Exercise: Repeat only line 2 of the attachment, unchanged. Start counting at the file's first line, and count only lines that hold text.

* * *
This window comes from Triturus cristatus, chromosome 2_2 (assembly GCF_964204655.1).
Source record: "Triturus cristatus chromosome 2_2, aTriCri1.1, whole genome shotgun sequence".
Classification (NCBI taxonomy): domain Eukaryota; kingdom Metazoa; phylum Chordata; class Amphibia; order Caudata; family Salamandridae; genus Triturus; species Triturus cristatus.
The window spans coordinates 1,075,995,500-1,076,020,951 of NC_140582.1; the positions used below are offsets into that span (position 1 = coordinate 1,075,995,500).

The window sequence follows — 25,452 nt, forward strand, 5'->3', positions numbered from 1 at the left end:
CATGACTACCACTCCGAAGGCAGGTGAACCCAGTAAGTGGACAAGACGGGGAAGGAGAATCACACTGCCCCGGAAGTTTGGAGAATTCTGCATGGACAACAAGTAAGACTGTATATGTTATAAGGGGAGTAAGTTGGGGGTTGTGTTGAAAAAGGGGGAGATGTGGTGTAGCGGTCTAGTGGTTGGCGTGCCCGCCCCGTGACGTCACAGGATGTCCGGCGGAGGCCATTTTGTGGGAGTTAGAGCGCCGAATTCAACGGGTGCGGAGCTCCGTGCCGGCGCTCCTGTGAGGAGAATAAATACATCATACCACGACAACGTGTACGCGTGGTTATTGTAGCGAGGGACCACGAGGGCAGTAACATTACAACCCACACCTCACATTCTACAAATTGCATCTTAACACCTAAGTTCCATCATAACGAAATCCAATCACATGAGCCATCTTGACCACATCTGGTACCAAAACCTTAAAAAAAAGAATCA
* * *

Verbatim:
Source record: "Triturus cristatus chromosome 2_2, aTriCri1.1, whole genome shotgun sequence".